As the 75th anniversary weekend of VE Day drew to a close, the musical Only The Brave drew my attention as a perfect way to spend an afternoon. Recorded at the Millennium Centre in Cardiff (the show opened in 2016) it is the rousing story of the taking of Pegasus Bridge which effectively stopped a German counterattack after the D Day landings in Normandy. The operation was led by Major John Howard and Lieutenant Den Brotheridge; the musical makes their story and that of their wives, Joy and Maggie, the central focus.
There is no denying that this is a spectacular show which treats its subjects with respect and admiration and gives as much time and attention to those left behind as those fighting in France. The audience is inexorably drawn into this real-life story following the setting up and training of D Company and the execution of their mission. However, these undoubted heroes are not overly sanitised so that the human flaws of the participants are clearly on display. This stops the piece become sentimentalised and is probably all the more effective for it. Howard, in David Thaxton’s strong performance, is particularly shown to be a hard task master but one who undoubtedly earned the respect of his troops. Neil McDermott as Brotheridge showed a more human face which provided a sense of balance and contrast. As the two wives, Caroline Sheen and Emilie Fleming inevitably have a rather less dramatic story arc but the fact that their story is included at all suggests they were also among “the brave” of the title. The rest of the ensemble are incredibly hard working. A poignant touch (although I only discovered this afterwards) is having the brief appearance of the older Howard played by a real-life service veteran.
Rachel Wagstaff’s script is too long by some half an hour and there seemed to be several points where the climax seemed to come only for the piece to continue. A subplot about a young French resistance fighter played by Nikki Mae didn’t really seem to fit the overall structure. Though it was clearly linked to the main plot – she and a local nurse provide the intelligence on which the British operation is based – it all seemed rather bolted on and, if anything, drew focus from the main proceedings. Perhaps it was there to demonstrate the barbarity of the regime against which the British troops were fighting but does that really need to be spelled out? In any case the Nazis were portrayed over stereotypically – and why did only one of them appear to have an accent?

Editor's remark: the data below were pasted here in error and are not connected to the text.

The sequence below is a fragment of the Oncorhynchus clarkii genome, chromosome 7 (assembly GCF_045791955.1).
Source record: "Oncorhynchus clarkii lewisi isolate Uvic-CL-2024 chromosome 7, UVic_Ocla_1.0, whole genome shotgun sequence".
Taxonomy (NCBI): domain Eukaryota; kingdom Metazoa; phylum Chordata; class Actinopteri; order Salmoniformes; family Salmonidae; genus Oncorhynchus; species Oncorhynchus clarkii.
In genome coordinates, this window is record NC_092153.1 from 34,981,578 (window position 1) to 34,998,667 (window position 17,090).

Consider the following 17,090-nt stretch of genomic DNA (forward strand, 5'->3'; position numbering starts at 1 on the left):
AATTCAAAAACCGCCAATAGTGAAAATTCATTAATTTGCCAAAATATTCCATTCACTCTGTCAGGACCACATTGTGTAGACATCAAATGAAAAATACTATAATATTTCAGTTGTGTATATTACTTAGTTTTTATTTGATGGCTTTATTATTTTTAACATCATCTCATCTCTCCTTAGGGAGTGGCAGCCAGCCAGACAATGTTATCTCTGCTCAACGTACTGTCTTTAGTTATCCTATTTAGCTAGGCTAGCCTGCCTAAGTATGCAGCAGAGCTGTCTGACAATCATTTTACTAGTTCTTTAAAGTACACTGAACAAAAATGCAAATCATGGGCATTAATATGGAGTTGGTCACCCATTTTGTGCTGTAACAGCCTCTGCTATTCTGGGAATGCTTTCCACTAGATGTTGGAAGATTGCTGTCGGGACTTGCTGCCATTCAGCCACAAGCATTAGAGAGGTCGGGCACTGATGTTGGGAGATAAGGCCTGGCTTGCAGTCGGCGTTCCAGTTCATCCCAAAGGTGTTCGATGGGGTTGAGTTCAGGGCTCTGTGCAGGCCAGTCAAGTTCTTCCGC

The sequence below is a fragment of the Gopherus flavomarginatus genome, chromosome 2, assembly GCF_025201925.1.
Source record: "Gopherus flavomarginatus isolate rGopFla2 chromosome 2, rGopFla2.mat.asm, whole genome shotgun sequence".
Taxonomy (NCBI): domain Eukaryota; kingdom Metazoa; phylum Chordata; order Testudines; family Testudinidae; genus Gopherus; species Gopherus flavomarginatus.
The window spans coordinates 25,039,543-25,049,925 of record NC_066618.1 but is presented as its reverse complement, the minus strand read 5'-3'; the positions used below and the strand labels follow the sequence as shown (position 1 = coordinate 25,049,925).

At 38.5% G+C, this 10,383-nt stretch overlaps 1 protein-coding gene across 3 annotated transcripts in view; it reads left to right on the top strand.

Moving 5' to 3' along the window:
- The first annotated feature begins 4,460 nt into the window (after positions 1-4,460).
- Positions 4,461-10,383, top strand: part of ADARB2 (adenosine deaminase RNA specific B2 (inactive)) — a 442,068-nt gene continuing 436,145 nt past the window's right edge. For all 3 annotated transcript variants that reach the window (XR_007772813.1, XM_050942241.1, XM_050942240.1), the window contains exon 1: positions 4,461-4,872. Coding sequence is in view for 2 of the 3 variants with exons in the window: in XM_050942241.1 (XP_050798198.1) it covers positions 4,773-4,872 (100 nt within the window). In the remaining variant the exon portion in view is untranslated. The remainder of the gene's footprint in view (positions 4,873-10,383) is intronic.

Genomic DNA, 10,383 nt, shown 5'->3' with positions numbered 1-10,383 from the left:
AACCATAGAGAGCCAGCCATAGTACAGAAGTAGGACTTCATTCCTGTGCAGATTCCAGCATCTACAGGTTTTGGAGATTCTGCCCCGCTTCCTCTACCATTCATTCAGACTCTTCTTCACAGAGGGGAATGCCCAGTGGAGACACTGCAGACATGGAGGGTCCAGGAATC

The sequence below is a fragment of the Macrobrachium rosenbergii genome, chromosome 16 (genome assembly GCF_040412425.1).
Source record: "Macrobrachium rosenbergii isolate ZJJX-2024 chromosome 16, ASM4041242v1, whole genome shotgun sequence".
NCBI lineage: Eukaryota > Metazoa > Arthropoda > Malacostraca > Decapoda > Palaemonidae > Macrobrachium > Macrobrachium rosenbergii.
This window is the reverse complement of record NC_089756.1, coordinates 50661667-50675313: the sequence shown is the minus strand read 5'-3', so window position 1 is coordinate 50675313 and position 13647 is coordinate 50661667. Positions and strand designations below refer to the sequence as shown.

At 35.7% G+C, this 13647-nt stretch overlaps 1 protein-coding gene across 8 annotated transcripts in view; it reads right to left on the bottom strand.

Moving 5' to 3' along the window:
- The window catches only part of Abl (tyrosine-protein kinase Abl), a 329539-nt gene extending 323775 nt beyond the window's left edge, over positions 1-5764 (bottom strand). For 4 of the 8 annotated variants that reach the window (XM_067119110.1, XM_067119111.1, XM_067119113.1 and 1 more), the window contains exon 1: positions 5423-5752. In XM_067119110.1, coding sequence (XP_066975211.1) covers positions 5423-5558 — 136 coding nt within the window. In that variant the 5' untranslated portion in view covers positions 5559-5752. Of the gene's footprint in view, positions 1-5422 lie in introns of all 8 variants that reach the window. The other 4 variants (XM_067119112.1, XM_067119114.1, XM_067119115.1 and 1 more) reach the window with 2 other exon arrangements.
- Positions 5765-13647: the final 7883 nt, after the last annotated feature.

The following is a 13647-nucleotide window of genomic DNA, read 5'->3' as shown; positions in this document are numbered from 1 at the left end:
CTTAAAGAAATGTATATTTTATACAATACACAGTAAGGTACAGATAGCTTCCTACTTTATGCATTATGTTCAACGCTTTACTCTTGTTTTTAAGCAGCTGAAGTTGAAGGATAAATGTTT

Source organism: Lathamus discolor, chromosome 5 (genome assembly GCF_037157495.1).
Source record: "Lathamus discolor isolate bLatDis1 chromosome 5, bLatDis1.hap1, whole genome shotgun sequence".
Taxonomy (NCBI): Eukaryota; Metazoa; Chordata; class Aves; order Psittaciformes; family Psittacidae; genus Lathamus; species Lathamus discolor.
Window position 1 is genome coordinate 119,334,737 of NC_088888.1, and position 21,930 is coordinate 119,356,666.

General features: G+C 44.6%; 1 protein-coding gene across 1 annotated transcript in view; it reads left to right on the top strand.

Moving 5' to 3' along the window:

The Millennium Centre is big and needs a lot of filling – especially when battle scenes are being portrayed. A huge screen was used to delineate the many (and there were many) locations while basic staging was whisked on and off by the ensemble. Some sets of metal stairs were constantly in use being wheeled into various positions against which the cast could work; at one point they were used to represent the glider in which the soldiers landed. At times there was simply too much going on to keep up with different storylines developing simultaneously on discrete areas of the stage; this may have worked well for live audiences who can look where they will but, on video, selections were being made by a third party and I kept feeling I was missing something more interesting going on elsewhere. Movement seemed to be constant which gave the show huge momentum but led to cast members hurrying on, delivering two lines and then disappearing again which hardly suggests any depth. There was also a lot of furious doubling by some members of the cast. Max Bowden was one moment portraying the youngest member of the company heartbroken at being left behind and then seconds later reappearing as a young German soldier in a completely different storyline. The piece would definitely have benefitted from having one or two more supporting players and, at times, a less frantic style.
The music by Matthew Brind and lyrics by Steve Marmion (who also directed) was suitably stirring though it became a bit “samey” after a while with characters mostly emoting directly to the audience. When something different came along (e.g. the boxing routine) the musical side took off. The song which really took things in a different direction was an interesting little number about the pleasures of tea. A thoroughly British obsession, it seemed rather oddly placed in the middle of the battle scenes but it did provide some welcome respite from the tension. Never mind the overthrow of fascism; it is the eternal debate over whether milk goes in first or last which is really paramount!
Production photos by Helen Maybanks
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